Finish and Paint Removal Tips and Techniques
In this tutorial on Wood Furniture Finish Stripping, Rod gives us some insider "How To" tips and techniques to make the job easier. He also reviews the DIY products you'll need to strip wood furniture.
First Step - What Products Will You Need ?
Many furniture refinishing projects start with stripping off the old finish. In this Video, We'll go over some of the basic products you can use to make the finish removal a snap!
Watch Movie ~ Hardware Removal Tip
Let's get Started!!
So where do we start ? Well, my first order of business was to remove any hardware on the piece of furniture I am stripping. In this case, I am refinishing a chest of drawers. Here is a video with some helpful tips on how to remove hardware from furniture.
Is Citrus Strip For You ?
In the above video, Attic Angel gives us a demonstration on using Citrus Strip to remove paint in a situation where it does work well for her.
In the above video, The Craftsman Blog gives us a demonstration on using Citrus Strip to remove paint in a situation where it doesn't work.
With so many paint removers.....where do I start?
Stripping furniture can be a chore, especially if we go about it with the wrong technique, tools and supplies. Using the right finish remover, following the right steps, and using the correct products can make a tough job so much easier !!
Before you begin your finish removal project, you may want to read Understanding Paint and Finish Removers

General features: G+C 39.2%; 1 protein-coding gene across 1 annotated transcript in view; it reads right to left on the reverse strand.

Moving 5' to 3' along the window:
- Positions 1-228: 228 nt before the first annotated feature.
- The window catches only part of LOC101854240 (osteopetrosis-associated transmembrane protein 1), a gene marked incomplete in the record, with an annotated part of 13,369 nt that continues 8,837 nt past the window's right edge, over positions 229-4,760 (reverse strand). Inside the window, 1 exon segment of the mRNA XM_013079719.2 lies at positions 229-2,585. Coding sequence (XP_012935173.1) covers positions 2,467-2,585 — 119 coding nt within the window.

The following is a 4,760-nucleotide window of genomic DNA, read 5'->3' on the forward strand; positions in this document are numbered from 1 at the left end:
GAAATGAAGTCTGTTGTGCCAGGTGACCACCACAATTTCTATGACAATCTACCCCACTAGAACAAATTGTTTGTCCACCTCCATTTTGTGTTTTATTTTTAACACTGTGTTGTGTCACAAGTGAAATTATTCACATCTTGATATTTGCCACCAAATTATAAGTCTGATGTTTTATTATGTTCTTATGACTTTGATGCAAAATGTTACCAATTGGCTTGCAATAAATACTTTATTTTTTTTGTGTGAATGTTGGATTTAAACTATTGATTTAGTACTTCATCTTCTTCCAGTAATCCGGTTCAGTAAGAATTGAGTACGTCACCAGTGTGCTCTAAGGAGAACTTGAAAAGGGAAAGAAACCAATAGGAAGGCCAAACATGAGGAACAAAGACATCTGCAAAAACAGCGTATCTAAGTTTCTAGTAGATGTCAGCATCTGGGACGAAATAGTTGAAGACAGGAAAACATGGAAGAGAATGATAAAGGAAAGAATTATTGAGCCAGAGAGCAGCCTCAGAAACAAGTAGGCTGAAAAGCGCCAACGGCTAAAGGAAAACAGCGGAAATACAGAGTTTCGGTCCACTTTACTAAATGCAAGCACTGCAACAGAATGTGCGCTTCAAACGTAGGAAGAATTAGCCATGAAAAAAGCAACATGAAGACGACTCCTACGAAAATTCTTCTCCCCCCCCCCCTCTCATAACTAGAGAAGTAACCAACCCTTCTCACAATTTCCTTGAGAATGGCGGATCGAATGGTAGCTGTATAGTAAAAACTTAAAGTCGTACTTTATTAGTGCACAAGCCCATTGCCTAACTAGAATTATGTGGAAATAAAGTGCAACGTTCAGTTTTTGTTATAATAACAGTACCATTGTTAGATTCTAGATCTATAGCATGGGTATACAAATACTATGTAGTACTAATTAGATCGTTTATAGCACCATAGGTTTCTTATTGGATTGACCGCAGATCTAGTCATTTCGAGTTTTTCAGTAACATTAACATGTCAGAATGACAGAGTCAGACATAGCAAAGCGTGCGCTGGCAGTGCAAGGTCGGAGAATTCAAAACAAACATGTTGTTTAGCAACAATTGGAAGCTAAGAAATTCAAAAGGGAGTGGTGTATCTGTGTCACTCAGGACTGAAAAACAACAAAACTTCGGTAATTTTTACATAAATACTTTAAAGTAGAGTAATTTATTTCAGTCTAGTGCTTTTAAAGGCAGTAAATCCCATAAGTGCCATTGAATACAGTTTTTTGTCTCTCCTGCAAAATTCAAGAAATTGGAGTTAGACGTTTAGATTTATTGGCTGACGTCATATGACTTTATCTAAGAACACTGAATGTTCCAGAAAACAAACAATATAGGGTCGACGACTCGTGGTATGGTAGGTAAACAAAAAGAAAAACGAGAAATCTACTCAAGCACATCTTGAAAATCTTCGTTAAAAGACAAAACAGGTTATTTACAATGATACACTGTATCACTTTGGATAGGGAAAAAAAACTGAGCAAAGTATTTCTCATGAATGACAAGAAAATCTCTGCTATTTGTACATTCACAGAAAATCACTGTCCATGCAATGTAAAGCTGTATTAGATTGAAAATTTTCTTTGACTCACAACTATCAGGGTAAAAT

As we see in the videos above, one type/brand of stripper may work well on one piece, yet be a complete failure on another. That's where all the conflicting reviews and opinions come in. When a stripper fails to work, that doesn't necessarily mean it's a bad product. It just wasn't the right product for that particular finish.
We know that all paints and finishes are not the same. Therefor, unless we somehow know the exact chemical make up of the coating it can be hard to know exactly how a particular paint remover will soften it.
Citrus Strip, for example can work great one finish, and poorly the next. However, with it's pleasant smell and its non toxic nature many people love and use it. It's far less predictable however that it's methylene chloride based counterpart. MC based stripper is far more hazardous to use, but very effective on almost all paints and finishes and softens paint in a fraction of the time it takes for Citrus Strip to do the same.